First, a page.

RAD Products · 06/23/2016
    Marie:
    Will brightener damage concrete under my deck when applying? Does it damage plants and shrubs?

    No it will not damage concrete. It may "burn" leaves of plants some if not rinsed off within a timely fashion.
  • We will reply to your comment shortly
    Marie · 06/22/2016
    Will brightener damage concrete under my deck when applying? Does it damage plants and shrubs?
  • We will reply to your comment shortly
    RAD Products · 06/07/2016
    SumTxDude:
    This last weekend finished stripping 130ft of treated pine retainer wall but held off on brightening because I want to do some sanding and not quite through stripping porch post and rails. Basicly I can't get it all done in one weekend which is when I'm able to work on it.
    You always say brighten while wet from stripping/cleaning. But I've also seen answers that it would be ok to wait.
    Wondering what the risk is? Just neutralize the cleaning solvents before they penetrate deep and dry? Is it ok or more or less the same if you wet it good before brightening?
    I was going to finish everything... stripping, sanding, putty joints then wet and brighten 3 or 4 days to a week before finish coat. Thoughts and/or facts behind the timing? -Thanks.

    Best to brighten/neutralize when wet. Not brightening right away could results in "furring" of the wood. This of course can be sanded off. Putty does not work in outside wood and will not blend or "stain" to match the deck stain.
  • We will reply to your comment shortly
    Chip · 06/07/2016
    This last weekend finished stripping 130ft of treated pine retainer wall but held off on brightening because I want to do some sanding and not quite through stripping porch post and rails. Basicly I can't get it all done in one weekend which is when I'm able to work on it.
    You always say brighten while wet from stripping/cleaning. But I've also seen answers that it would be ok to wait.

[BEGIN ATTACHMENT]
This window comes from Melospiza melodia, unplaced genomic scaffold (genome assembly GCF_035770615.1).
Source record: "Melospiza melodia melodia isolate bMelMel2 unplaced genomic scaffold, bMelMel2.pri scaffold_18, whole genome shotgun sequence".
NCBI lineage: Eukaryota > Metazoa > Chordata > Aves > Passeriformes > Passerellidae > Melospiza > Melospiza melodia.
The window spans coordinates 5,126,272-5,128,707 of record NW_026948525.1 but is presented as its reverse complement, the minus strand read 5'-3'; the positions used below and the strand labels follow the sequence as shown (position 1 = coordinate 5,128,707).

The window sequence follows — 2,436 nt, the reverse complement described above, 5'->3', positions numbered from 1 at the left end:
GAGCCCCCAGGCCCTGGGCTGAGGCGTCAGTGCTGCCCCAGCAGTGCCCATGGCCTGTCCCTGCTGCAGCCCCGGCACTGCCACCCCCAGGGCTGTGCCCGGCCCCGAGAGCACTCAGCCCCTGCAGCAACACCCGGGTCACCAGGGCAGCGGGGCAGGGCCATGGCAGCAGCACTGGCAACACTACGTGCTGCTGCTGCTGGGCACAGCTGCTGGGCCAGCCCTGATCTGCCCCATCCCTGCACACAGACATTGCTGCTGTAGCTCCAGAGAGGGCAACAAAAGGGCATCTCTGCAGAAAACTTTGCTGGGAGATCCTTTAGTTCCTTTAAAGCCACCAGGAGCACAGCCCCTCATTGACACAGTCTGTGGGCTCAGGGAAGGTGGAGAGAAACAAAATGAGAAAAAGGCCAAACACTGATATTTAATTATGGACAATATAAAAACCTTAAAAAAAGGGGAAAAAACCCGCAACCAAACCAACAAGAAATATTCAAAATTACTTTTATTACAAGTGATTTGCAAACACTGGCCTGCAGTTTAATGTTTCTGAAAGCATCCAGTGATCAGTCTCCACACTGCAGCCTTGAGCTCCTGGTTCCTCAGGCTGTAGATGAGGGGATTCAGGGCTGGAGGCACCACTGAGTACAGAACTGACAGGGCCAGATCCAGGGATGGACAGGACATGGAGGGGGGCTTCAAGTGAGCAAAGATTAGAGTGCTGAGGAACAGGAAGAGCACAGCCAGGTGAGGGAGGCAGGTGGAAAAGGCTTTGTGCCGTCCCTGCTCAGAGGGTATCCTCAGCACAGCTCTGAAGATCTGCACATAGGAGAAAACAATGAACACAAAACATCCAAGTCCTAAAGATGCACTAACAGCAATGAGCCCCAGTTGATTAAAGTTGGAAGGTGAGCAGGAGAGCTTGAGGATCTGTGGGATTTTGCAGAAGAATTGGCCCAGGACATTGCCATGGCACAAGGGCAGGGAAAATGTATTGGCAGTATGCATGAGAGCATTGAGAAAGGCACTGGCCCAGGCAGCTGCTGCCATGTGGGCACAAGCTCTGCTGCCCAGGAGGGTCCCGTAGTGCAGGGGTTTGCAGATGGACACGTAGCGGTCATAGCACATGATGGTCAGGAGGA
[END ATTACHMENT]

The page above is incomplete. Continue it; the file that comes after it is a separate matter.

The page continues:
Wondering what the risk is? Just neutralize the cleaning solvents before they penetrate deep and dry? Is it ok or more or less the same if you wet it good before brightening?
    I was going to finish everything... stripping, sanding, putty joints then wet and brighten 3 or 4 days to a week before finish coat. Thoughts and/or facts behind the timing? -Thanks.
  • We will reply to your comment shortly
    RAD Products · 04/07/2016
    Julie Blenn:
    I also realized that some of the Part 1 cleaner dried onto the glass of my deck windows. What harm will this do, and how can I reverse the problem ?

    Just rinse well with water and make sure all the residue comes off. Brighten when done. It will be fine.
  • We will reply to your comment shortly
    Julie Blenn · 04/07/2016
    I also realized that some of the Part 1 cleaner dried onto the glass of my deck windows. What harm will this do, and how can I reverse the problem ?
  • We will reply to your comment shortly
    Julie Blenn · 04/07/2016
    I applied step one Restore-a-deck, the cleaner, and was not able to finish washing it before the sun went down. By morning , the cleaner will have dried onto the unfinished portions, and I know the can says "do not let it dry on".